posted by on Middle Eastern, Pizza, Vegging Out, West Village


I love pizza in all iterations from my old corner joint (East Village Pizza) and the slightly more upscale (Arturo’s or Patsy’s) to D.O.C. style (L’Asso) and the lavash version I made at home. But I had yet to try the Middle Eastern version, cutely terms “pitzas.” So off I went with my friend, Deep, to Moustache in the West Village. (Funnily enough, I used to live one block from from their East side location, but isn’t that what always happens? Whenever you live close to something, you think, “Oh, I can go anytime.” And then you never go.)

It sits on a quiet segment of Bedford, which happens to be one of my favorite streets in Manhattan. How can you have a favorite street, you ask? Well, it looks just like a a movie set that mimimcs New York. Is it cliche? Maybe. But it’s still a nice reminder of how a gritty city can be just as charming.

Feeling veg? Falafel sandwich; eggplant moussaka; lentil soup; green pitza with scallions, leeks and herbs; tomato and cheese pitza

Feeling non-veg? Merguez (spicy lamb sausage) sandwich; chicken kebab plate; seafood pitza with shrimp and scallops

We skipped the “specialties” menu of traditional Middle Eastern fare (i.e. kebabs and falafels) and went for their famous pitzas:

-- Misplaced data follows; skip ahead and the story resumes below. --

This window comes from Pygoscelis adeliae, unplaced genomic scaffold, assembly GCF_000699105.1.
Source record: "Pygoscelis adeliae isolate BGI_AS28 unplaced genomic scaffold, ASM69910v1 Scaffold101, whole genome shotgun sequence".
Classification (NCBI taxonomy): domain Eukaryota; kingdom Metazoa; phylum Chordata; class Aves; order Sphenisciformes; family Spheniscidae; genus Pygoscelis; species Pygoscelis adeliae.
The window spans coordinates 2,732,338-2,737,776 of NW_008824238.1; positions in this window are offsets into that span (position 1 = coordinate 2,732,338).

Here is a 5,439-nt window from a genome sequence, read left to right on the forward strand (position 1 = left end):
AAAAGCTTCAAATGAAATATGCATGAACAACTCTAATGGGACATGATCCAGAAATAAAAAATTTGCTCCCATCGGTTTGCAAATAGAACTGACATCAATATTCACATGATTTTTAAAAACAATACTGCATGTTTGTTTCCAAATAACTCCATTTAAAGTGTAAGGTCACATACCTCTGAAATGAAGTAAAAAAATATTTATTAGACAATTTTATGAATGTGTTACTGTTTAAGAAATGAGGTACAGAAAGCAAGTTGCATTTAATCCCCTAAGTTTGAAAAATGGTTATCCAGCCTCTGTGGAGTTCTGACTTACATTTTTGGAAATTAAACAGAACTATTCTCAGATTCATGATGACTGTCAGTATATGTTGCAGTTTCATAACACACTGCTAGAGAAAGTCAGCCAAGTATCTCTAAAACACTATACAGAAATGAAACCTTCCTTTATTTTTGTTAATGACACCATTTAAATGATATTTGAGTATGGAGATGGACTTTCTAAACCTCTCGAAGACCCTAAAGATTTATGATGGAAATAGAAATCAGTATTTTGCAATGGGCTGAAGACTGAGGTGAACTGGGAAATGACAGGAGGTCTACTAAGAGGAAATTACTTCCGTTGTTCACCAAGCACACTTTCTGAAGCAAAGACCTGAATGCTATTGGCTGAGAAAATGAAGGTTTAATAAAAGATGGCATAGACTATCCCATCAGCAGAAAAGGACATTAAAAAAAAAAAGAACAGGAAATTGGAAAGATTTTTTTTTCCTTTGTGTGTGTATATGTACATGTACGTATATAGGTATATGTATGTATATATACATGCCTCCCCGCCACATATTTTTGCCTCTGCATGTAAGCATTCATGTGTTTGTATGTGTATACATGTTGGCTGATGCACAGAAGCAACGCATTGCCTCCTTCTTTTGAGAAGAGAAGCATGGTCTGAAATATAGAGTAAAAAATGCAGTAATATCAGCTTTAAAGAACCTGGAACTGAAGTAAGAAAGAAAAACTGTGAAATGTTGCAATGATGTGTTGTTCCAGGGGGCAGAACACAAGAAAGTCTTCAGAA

{Deep’s Lahambajin Pitza: ground lamb, onion, tomato, parsley and spices}

{My Moustache Pitza: roasted red bell pepper, tomato, onion, parsley and chili with fresh mozzarella}

We both finished out entire personal pies, so clearly we were satisfied customers. His had more of a Middle Eastern flavor, but don’t discount my Moustache pitza just because it has mozzarella. The herbs and chillies gave the pizza a fresh-from-the-garden taste that you’d never find at regular pizza shops. It’s also much lighter and more gourmet than your average pie.

On top of that, the service was lovely. Our waiter asked if we’d be so kind as to switch tables to accommodate a larger group. That larger group just so happened to include some friends of mine, but we were happy to move anyway. And for that, he gave us this:


Before it came to our table, I told Deep he could have all of it. I had sort of fallen out of love with baklava. It’s usually too sweet and soggy from the syrup. But when our waiter set it down on our table, I took one bite — to try, natch — and took back what I said. It was flaky, not overly sweet and had just the right crunch. Clearly, I ate my share.

90 Bedford St. (between Grove and Barrow)
1 to Christopher St.


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